Hee. This word. It slithers greasy and slick off the tongue. Perfectly evocative of the kind of the kind of person the word describes. For those unfamiliar with blatherskite as a term, here be the definition according to Grandiloquent Word of the Day, which is where I first learned of it.

Blatherskite (BLATH•ur•skyte)
-Someone who speaks at great length without saying anything important.
-A person who talks at great length without making much sense.
-A person who blathers on a lot.

From Scots, alteration of blather skate, from “blather” or “blether” – blather + “skate” – a contemptible person
First Known Use: circa 1650

(GWOtD has a Tumblr and a Facebook, and I recommend them for fun times with words.)

ANYway. It’s an old word that deserves more modern usage, it really is. It’s a fun word describing the un-fun kind of person to run into at a party or to have to endure as a commencement speaker. I’m pretty sure being a blatherskite is a requirement for anyone who looking for a career in infomercial hosting or reality show participation.

And national political punditry of course. Blatherskites all over the blogosphere, oh, yes.


Word provided by John Gardner

Five minutes with a turtle

August 2. The word is turtle.

Oh, so many things I could write. Turtles are my wonderful mother-in-law’s little totem critter, the way otters are mine. Their biology is entertaining and strange, the group includes both endangered species and invasive ones…

But I want to tell you about MY turtle.

See, I had a turtle once. For one whole summer. We had recently moved to small-city Indiana from Orange County CA, from a place where nature happened in concrete ditches and was reconstructed through landscaping in high-fenced backyards to a neighborhood where we could walk down a hill into an undeveloped flood plain around a creek. It was a whole different world down there. Jungle-like and overgrown, with thorny plants and seaweed smells, mud and nothing contained–and we were allowed to wander all over it.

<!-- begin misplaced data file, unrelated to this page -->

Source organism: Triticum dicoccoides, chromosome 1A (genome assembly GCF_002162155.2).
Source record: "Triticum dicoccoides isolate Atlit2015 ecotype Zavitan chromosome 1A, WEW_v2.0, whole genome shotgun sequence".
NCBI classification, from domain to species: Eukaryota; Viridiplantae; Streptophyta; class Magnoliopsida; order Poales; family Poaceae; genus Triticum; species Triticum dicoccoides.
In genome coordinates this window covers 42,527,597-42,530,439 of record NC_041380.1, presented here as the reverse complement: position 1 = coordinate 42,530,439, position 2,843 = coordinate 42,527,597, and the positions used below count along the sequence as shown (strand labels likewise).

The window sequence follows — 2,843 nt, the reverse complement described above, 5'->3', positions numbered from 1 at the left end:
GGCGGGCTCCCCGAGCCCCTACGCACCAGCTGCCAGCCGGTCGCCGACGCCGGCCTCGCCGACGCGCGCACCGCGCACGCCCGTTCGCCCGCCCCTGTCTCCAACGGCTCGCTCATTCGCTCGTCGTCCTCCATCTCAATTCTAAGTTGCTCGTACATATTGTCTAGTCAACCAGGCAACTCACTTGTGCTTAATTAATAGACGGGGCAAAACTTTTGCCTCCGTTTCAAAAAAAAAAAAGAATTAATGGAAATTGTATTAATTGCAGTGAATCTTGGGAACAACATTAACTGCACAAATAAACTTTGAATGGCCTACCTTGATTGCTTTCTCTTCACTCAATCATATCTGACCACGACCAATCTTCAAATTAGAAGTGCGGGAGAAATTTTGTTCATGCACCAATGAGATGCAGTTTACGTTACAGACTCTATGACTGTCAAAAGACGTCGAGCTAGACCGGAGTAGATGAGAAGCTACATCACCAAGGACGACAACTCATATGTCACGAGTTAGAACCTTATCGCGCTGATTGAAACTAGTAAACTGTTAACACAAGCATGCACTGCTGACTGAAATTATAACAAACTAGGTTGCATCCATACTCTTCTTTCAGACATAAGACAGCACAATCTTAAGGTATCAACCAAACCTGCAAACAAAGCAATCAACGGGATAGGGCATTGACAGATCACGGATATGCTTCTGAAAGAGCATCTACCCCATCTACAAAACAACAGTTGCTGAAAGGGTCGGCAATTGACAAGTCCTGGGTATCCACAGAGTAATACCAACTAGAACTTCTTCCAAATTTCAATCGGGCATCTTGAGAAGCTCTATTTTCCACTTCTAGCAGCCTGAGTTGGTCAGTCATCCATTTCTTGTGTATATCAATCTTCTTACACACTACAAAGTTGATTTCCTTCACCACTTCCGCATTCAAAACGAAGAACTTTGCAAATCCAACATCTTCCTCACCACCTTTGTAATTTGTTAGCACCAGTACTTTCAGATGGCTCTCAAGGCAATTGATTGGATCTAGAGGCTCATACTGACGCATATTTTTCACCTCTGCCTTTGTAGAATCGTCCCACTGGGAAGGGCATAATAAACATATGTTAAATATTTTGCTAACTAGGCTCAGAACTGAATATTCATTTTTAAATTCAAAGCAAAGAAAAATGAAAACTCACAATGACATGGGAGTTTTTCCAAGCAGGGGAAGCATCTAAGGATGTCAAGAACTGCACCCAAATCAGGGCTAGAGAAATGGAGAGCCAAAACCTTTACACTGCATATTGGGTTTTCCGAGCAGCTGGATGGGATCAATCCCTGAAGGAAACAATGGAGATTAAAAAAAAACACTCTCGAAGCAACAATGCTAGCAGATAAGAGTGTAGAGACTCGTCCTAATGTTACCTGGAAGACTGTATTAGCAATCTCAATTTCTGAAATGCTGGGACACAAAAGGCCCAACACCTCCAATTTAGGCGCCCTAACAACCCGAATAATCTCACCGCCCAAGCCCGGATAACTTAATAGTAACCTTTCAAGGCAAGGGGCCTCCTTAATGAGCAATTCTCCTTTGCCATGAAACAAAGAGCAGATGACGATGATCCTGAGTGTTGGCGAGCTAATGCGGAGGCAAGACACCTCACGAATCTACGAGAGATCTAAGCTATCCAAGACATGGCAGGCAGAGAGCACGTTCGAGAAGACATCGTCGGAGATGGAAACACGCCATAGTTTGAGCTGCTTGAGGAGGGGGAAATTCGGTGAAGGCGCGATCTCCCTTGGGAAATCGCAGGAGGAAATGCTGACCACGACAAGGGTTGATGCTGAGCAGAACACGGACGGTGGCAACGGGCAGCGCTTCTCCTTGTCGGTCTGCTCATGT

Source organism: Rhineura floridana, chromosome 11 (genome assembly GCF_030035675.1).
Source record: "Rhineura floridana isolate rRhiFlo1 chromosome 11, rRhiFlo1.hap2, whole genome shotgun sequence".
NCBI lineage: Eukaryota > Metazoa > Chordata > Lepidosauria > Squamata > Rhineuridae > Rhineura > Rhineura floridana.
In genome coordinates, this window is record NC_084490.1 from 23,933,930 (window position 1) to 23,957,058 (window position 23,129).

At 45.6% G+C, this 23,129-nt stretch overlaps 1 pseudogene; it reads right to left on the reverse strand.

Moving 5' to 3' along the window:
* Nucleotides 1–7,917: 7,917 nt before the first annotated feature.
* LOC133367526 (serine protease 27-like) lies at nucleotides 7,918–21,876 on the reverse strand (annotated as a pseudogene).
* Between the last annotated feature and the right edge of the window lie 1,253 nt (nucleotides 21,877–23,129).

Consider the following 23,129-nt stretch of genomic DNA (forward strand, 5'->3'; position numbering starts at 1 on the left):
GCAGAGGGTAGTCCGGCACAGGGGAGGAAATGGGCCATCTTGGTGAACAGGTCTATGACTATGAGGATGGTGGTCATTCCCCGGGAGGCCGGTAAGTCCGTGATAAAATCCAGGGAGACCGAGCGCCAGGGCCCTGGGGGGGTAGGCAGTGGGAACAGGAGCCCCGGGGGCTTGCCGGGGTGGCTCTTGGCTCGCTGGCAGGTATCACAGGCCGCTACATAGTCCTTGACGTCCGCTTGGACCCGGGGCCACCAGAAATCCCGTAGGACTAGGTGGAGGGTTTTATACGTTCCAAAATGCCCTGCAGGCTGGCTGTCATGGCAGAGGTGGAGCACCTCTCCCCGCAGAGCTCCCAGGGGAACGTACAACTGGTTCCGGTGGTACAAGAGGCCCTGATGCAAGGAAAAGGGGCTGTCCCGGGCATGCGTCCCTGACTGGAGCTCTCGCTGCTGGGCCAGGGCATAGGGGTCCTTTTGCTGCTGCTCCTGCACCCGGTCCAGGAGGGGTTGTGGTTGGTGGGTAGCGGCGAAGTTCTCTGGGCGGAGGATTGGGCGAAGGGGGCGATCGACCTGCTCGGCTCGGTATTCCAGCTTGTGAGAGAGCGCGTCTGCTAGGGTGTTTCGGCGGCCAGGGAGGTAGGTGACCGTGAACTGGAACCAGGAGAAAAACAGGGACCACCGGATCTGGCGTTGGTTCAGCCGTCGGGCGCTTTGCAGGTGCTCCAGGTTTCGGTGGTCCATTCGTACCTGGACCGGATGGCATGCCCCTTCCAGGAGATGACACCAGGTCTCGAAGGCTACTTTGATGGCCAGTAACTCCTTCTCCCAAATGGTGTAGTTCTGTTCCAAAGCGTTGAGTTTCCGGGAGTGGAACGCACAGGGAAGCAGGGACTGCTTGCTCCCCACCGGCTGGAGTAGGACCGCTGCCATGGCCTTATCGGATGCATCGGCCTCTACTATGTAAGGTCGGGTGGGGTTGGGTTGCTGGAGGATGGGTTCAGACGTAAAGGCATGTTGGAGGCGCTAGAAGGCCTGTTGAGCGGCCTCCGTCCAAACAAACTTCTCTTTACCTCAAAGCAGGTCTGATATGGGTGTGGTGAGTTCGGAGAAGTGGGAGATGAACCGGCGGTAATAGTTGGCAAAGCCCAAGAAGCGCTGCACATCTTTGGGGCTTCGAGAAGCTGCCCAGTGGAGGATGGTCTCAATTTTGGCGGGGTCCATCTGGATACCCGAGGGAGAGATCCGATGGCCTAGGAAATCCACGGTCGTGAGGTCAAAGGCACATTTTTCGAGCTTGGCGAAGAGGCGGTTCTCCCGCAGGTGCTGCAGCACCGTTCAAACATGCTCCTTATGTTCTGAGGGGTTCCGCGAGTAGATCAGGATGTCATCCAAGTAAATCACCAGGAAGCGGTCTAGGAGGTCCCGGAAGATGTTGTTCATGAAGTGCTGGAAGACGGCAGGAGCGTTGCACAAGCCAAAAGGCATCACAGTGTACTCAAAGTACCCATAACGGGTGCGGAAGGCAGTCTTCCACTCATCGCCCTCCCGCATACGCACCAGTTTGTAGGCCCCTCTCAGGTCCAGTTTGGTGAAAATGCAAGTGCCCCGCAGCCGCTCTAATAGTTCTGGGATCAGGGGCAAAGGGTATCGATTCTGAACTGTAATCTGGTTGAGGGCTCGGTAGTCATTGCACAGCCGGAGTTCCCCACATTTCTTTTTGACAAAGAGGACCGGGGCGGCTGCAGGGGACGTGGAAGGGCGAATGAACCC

Wonderland for a ten-year-old, in other words.

Early the second summer there I found the weirdest looking turtle ever (small, the size of my hand, with big lumpy bumps all down his back)  wandering around the creek bottom. Now, we were a camping family who made leaf pressings and knew wildflower names and trees and had all the Little Golden Guides, so I’d thought I knew turtles. Box turtles and sliders and pig-nosed…nope. He was none of those. He was A Mystery!  I had to take him home with me so I could consult the guide.

Be still my childish naturalist’s heart, he was A SNAPPING TURTLE! How thrilling was that? It was the best thing ever.

I decided I had to have him, even though I knew it Wasn’t Responsible to keep wild animals. “Can I keep him for a little while?” I asked. “Just for the summer?”

My clever parents, who knew dissuading their stubborn daughter from her obsessions was best done indirectly, said, “You can keep him as long as you keep his aquarium clean and feed him. You know he only eats live fish, right?”

Of course I knew, because I’d read my nature book. Looking back, I’m sure my parents expected me to give up and let the turtle go, if not immediately, then in a week or two, but no.

It was summer.  There were lots of little fish in the creek. The fictional kids in my adventure books caught fish to survive all the time. How hard could it be? Not hard at all, actually, although I gave up on the fishing pole after an hour because it was B-O-R-I-N-G, and also midges, flies, and mosquitos.

Hand-fishing, on the other hand, was fun because barefoot and water EQUALS fun, and there were lots of things to look at under the water while I waited. It takes only stillness, I learned, and loads of patience. (I needed practice with both skills, did I mention how clever my parents were? Either way, they won…)

Anyway. I carried creek water two blocks uphill for that little turtle’s aquarium and  caught little minnows with my hands for him all summer. He got a lot bigger, and when it came time for school, I released him down on the grassy creekside where I’d been catching his meals. And that’s the end of that story. Sorry. A bit anti-climactic, I suppose.

Fast-forward twelve years to my first post-college job. Did you know pet stores sell  goldfish for ten cents apiece specifically for feeding to carnivorous turtles, frogs and fish? Maybe you did, but I didn’t. Not until that day I started working in one.

I laughed so hard.

The more you know…

word provided by Amanda Bonnett